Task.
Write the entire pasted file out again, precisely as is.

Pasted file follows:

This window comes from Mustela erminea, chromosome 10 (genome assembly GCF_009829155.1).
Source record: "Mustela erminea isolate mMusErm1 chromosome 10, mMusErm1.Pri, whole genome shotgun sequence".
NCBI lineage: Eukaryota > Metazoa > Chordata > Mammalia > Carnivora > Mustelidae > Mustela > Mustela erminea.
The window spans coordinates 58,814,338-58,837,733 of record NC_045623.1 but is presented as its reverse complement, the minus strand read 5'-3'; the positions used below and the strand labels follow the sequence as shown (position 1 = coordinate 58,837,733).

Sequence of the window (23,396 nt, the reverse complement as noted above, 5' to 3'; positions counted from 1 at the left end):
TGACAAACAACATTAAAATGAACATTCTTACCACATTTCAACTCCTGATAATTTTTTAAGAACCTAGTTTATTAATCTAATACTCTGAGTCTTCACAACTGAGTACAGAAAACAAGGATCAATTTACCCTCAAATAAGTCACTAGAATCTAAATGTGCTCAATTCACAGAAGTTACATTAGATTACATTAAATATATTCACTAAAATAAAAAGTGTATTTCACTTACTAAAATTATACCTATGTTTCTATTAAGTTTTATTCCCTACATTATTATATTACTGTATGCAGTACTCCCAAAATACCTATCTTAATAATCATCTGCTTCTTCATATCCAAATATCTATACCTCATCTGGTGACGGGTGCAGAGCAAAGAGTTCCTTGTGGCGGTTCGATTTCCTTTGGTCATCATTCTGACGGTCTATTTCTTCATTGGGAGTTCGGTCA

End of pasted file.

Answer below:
This window comes from Mustela erminea, chromosome 10 (genome assembly GCF_009829155.1).
Source record: "Mustela erminea isolate mMusErm1 chromosome 10, mMusErm1.Pri, whole genome shotgun sequence".
NCBI lineage: Eukaryota > Metazoa > Chordata > Mammalia > Carnivora > Mustelidae > Mustela > Mustela erminea.
The window spans coordinates 58,814,338-58,837,733 of record NC_045623.1 but is presented as its reverse complement, the minus strand read 5'-3'; the positions used below and the strand labels follow the sequence as shown (position 1 = coordinate 58,837,733).

Sequence of the window (23,396 nt, the reverse complement as noted above, 5' to 3'; positions counted from 1 at the left end):
TGACAAACAACATTAAAATGAACATTCTTACCACATTTCAACTCCTGATAATTTTTTAAGAACCTAGTTTATTAATCTAATACTCTGAGTCTTCACAACTGAGTACAGAAAACAAGGATCAATTTACCCTCAAATAAGTCACTAGAATCTAAATGTGCTCAATTCACAGAAGTTACATTAGATTACATTAAATATATTCACTAAAATAAAAAGTGTATTTCACTTACTAAAATTATACCTATGTTTCTATTAAGTTTTATTCCCTACATTATTATATTACTGTATGCAGTACTCCCAAAATACCTATCTTAATAATCATCTGCTTCTTCATATCCAAATATCTATACCTCATCTGGTGACGGGTGCAGAGCAAAGAGTTCCTTGTGGCGGTTCGATTTCCTTTGGTCATCATTCTGACGGTCTATTTCTTCATTGGGAGTTCGGTCA